ADDRESS OF POPE JOHN PAUL II
TO THE PARTICIPANTS IN THE THIRTY-FIRST
INTERNATIONAL INSTITUTE FOR THE PREVENTION
AND TREATMENT OF ALCOHOLISM
Friday, 7 June 1985
It is a pleasure for me to greet al of you participating in the thirty-first International Institute for the Prevention and Treatment of Alcoholism, co-sponsored by the International Council on Alcohol and Addictions of Lausanne and the Centro Italiano di Solidarietà di Roma. A marvellous opportunity has been presented to you in your deliberations during these days to exchange information and to meet specialists in the medical profession from other countries who are concerned about the problem of alcohol abuse. The problem has indeed assumed grave proportions and involves peoples of all ages and all walks of life.
Particularly worrisome is the effect that the abuse of alcohol has had on the young people of modern society. Many factors come into play in this social evil, not the least of which are peer pressures and group involvement in surroundings which are unwholesome and which prevent young people from maturing and becoming happy and healthy human beings. The ready availability of alcohol as compared to other drugs makes the percentage of users very high among the young, and this too is cause for serious concern. Likewise, the economic conditions existing in society, such as high rates of poverty and unemployment, can contribute to a young person’s sense of restlessness, insecurity, frustration and social alienation, and can draw that person to the fantasy world of alcohol as an escape from the problems of life.
However significant these factors may be, it is the family which most powerfully influences young people in the area of alcohol. The example given by parents, in all things including the abuse of alcohol, is foremost in the formation of the young. The child is watchful and alert in observing how the father and mother cope with the pressures of life. The child can be easily led to imitate behaviour patterns which have been learned at home. Parents must take special care to provide positive example in this regard, lest the temptation to resort to unhealthy ways of psychological escape be communicated to their children.
At the same time, parents should perceive as important the fostering of family values, that is, forming the family into a true community of persons, where husband and wife, parents and children, live in relationships of genuine love for each other. Love is the point of departure and the final goal of the family. Love is the inner dynamism which leads the family to ever deeper and more intense communion (Cfr. IOANNIS PAULI PP. II Familiaris Consortio, 18). The example which parents offer to their children in showing that love, which implies mutual respect, forgiveness and moderation in their own behaviour, will mark the path for their children to follow.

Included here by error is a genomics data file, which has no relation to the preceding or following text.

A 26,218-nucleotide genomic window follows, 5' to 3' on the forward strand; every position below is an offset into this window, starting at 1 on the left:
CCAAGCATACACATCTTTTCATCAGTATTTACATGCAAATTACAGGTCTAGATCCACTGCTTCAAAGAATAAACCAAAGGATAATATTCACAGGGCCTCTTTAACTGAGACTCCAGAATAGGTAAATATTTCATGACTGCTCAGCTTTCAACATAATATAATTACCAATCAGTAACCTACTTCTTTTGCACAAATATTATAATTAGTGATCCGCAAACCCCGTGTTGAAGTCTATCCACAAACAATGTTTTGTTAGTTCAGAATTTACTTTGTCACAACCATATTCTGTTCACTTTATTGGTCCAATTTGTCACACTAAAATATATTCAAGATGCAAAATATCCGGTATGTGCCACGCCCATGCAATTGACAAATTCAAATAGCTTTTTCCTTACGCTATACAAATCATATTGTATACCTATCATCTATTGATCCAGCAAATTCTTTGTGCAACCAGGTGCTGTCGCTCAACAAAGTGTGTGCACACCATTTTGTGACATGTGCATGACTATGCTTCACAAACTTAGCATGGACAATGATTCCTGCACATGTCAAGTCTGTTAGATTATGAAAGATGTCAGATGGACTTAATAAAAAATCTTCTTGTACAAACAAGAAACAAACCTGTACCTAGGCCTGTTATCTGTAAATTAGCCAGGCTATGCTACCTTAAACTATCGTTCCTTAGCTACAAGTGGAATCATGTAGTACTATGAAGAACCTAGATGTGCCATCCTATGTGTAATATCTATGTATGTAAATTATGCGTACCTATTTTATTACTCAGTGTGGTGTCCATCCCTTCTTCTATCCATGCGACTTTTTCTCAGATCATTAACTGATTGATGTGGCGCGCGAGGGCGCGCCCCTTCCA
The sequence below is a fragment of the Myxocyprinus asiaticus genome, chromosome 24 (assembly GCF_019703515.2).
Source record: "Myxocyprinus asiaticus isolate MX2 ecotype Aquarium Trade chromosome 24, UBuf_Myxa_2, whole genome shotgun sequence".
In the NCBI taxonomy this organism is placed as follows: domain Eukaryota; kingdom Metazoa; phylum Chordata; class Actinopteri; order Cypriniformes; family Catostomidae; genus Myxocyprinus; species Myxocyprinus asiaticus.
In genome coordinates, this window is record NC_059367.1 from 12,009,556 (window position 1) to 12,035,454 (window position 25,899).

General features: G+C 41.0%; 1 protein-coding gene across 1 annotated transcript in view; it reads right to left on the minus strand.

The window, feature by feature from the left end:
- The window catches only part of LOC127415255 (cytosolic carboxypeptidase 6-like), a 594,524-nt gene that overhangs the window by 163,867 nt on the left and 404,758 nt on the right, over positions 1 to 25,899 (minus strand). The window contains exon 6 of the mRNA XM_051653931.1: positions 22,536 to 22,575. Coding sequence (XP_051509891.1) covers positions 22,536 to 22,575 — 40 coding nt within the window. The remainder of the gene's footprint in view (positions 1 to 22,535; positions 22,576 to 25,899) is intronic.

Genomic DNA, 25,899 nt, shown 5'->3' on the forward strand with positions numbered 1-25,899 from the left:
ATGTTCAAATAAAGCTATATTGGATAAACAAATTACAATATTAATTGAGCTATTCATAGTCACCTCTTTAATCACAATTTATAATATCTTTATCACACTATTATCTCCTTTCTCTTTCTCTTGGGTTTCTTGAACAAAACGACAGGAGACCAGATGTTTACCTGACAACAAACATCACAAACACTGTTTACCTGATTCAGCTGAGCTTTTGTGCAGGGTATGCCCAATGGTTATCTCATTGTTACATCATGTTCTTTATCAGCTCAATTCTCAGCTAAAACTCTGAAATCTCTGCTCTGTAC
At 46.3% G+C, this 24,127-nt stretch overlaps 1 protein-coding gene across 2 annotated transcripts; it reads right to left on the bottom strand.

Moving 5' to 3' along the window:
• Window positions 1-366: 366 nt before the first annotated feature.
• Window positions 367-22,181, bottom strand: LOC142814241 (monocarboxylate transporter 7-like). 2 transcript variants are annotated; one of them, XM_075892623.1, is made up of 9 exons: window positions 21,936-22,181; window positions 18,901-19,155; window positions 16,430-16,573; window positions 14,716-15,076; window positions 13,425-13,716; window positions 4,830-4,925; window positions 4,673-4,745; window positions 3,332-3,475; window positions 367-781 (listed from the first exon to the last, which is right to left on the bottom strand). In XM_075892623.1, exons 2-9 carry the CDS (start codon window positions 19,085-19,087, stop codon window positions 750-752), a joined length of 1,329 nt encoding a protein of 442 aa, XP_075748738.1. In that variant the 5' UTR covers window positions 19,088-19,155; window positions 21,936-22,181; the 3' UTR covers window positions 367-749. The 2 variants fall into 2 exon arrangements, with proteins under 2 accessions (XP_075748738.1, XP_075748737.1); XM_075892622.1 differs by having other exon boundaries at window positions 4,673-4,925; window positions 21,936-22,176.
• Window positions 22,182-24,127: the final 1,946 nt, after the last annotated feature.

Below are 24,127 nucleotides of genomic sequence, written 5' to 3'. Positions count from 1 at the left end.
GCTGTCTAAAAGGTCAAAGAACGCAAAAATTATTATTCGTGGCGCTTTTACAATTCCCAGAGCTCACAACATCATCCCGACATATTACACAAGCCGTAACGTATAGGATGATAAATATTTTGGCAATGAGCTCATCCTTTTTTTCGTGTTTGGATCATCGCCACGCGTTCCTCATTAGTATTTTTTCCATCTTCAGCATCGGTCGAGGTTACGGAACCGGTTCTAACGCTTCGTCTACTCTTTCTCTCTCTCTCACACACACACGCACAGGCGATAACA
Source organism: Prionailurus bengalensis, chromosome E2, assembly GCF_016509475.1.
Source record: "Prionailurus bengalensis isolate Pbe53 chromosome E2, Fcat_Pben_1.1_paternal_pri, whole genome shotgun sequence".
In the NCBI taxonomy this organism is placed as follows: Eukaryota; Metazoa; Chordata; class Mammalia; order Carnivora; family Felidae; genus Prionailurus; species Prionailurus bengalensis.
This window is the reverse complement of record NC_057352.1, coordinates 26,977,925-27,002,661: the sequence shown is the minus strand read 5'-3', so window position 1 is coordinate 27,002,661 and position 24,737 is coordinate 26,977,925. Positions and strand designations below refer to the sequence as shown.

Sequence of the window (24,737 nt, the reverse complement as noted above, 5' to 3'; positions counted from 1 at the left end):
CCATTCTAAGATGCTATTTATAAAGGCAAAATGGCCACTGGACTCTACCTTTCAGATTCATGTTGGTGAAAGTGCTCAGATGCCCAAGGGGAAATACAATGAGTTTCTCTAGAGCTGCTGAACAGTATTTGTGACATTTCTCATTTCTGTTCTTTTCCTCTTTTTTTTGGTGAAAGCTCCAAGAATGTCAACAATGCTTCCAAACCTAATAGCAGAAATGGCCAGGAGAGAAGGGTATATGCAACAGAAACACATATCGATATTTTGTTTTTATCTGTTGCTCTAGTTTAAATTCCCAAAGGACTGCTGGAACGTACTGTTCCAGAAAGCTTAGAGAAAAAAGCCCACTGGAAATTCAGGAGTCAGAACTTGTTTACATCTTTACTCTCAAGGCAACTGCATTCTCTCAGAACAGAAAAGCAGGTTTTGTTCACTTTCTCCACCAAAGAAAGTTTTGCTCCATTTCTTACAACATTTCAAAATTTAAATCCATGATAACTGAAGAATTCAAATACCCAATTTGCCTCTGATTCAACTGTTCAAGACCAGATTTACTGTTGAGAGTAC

I wish to offer my encouragement to all who work towards a solution to the problem of alcohol abuse. In particular, I would like to thank all those who, in the name of fundamental human solidarity, strive to assist people who suffer from alcoholism. I am thinking of those experts, doctors, nurses and other individuals, as well as the institutions especially established for this purpose, that perform an incalculable service to their suffering neighbours. The compassion which motivates this activity, reminiscent of the spirit of the Good Samaritan, is a beautiful testimony to the concern of people today to pay closer attention to the sufferings of their neighbours and to seek to deal with them with ever greater skill.
May your meeting in Rome lead you to discover ever more effective methods and procedures for achieving your goals. Be assured of my prayers and my support for all that you do on behalf of those who suffer.
God bless you and your families.
© Copyright 1985 - Libreria Editrice Vaticana
© Copyright - Libreria Editrice Vaticana